If that experience is any guide, the consortia should be prepared to do “a lot of hand-holding” in training educators at all levels on the new systems, Ms. Loving-Ryder said. As Virginia prepares to pilot online writing assessments, 5th grade teachers are particularly concerned because they fear 10-year-olds’ keyboarding skills could affect test outcomes, she said. The education department is sharing the test interface ahead of time to give teachers time to practice, she said.

Security Concerns

Online testing also prompts new questions about security of test data, several panelists said. Ms. Susbury warned that “encryption and security are critical” as states endeavor to protect test data. The state learned the hard way that it had to plan for unimagined security emergencies. In the first month of its program, a backhoe doing work on school property during a test severed a key computer line, prompting fear that students’ online responses wouldn’t be preserved, she recalled.

Mobile devices and “open source” systems pose challenges as well, without adequate attention to security, said Denny Way, a senior research scientist for psychometric and research services at Pearson.

One approach to security for certain kinds of test items, he said, would be to produce and publicly share a huge number of items. Releasing hundreds of essays in English/language arts, for instance, would make it impossible to prepare for so many essays, making cheating very difficult.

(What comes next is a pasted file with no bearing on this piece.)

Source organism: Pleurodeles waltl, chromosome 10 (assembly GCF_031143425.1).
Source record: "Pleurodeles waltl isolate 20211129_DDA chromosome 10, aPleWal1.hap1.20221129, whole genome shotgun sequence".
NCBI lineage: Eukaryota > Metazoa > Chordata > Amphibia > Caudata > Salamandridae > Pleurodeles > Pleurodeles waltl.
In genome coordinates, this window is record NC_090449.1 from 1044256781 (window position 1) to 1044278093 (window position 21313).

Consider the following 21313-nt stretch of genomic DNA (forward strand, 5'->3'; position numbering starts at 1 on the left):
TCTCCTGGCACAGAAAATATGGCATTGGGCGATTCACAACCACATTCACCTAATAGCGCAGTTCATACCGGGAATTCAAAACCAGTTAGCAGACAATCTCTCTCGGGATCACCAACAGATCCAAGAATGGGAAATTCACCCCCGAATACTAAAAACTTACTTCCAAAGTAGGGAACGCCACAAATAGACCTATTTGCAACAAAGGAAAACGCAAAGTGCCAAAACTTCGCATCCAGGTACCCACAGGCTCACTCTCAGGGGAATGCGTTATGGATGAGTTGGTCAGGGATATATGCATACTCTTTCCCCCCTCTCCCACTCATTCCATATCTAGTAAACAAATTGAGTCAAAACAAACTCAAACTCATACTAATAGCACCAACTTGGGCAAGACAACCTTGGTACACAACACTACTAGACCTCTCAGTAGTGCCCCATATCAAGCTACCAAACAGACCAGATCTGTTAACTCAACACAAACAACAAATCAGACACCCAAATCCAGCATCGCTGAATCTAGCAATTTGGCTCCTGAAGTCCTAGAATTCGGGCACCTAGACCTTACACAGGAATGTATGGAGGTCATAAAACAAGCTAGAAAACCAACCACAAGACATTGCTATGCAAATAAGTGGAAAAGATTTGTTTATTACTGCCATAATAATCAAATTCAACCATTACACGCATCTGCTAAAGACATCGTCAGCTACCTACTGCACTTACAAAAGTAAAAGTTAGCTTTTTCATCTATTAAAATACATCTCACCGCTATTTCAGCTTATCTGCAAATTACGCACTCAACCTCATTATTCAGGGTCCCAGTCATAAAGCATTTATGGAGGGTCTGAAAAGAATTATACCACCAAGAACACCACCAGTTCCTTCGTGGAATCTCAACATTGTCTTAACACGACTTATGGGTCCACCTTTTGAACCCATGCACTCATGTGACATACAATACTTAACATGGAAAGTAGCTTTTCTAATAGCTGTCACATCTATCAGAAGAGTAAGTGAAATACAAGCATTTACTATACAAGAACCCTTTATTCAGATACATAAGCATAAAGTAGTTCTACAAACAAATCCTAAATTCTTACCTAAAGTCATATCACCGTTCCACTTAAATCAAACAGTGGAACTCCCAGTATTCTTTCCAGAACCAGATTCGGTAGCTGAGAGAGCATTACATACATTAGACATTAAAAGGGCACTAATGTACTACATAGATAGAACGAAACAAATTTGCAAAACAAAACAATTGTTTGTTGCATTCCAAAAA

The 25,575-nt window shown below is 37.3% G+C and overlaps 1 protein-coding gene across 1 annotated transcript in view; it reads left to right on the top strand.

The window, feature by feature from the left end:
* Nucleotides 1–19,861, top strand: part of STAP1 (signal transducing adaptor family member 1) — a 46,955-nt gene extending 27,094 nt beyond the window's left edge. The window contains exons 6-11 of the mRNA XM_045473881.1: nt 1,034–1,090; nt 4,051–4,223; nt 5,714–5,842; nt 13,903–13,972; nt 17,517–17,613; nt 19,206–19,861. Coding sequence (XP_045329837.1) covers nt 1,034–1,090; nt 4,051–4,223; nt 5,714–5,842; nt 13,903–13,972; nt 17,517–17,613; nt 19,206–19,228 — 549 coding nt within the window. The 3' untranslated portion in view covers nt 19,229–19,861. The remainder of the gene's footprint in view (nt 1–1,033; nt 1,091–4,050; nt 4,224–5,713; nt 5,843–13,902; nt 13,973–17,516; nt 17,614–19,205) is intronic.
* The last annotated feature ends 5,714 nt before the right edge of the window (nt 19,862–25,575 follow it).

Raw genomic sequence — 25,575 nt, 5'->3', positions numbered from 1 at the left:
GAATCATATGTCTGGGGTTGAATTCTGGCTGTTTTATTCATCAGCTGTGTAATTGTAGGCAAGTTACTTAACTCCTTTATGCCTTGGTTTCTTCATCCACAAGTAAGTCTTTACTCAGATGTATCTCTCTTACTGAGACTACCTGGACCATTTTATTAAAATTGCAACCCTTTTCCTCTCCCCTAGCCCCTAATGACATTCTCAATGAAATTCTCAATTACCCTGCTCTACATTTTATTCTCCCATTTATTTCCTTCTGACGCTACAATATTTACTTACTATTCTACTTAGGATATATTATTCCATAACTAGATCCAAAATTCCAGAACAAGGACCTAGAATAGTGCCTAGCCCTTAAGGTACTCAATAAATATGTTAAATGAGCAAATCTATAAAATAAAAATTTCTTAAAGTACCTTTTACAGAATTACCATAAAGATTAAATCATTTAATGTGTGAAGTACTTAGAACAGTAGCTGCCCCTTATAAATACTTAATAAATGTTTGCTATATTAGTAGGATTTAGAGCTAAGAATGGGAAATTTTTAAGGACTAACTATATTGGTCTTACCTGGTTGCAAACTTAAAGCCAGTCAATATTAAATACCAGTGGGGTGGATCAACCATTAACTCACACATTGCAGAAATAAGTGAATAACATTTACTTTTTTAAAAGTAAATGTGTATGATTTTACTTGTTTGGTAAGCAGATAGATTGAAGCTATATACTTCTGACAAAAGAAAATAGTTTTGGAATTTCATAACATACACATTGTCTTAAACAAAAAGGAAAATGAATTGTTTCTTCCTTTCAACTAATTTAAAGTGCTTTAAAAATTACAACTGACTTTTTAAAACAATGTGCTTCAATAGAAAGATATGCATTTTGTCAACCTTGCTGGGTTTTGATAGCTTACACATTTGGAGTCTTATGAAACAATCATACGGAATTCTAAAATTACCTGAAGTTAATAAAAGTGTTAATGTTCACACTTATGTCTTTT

Wes Bruce, Indiana’s chief assessment officer, warned against that approach. He said he heard that one district in his state released so many test items—in an apparent bid to help students prepare for the test—that it constituted what he viewed as “a crime against kids.”

Concerns expressed by the experts ranged from the big-picture to the very down-to-earth.

Richard F. Rozzelle, the president of the Center for Educational Leadership and Technology, which helps districts and states manage information technology, urged states to use the new testing systems as an opportunity to build a new “information architecture” that would integrate all pieces of the education spectrum, from curriculum design to management of assessment data.

Virginia officials urged the test-design teams to size up even the most basic forms of capacity at the school level. They recounted how one rural district decided to charge all its wheeled carts of laptop computers overnight, overloading the electrical circuits and shutting off heat in all its buildings.

Stories like that prompted Ken Wagner, the assistant commissioner for data systems and information and reporting services in New York state, to note that the “boring, mundane details” can easily sink an ambitious assessment system. “If we don’t start talking about specific details,” he said, “we’re going to regret it.”

Vol. 30, Issue 29, Page 8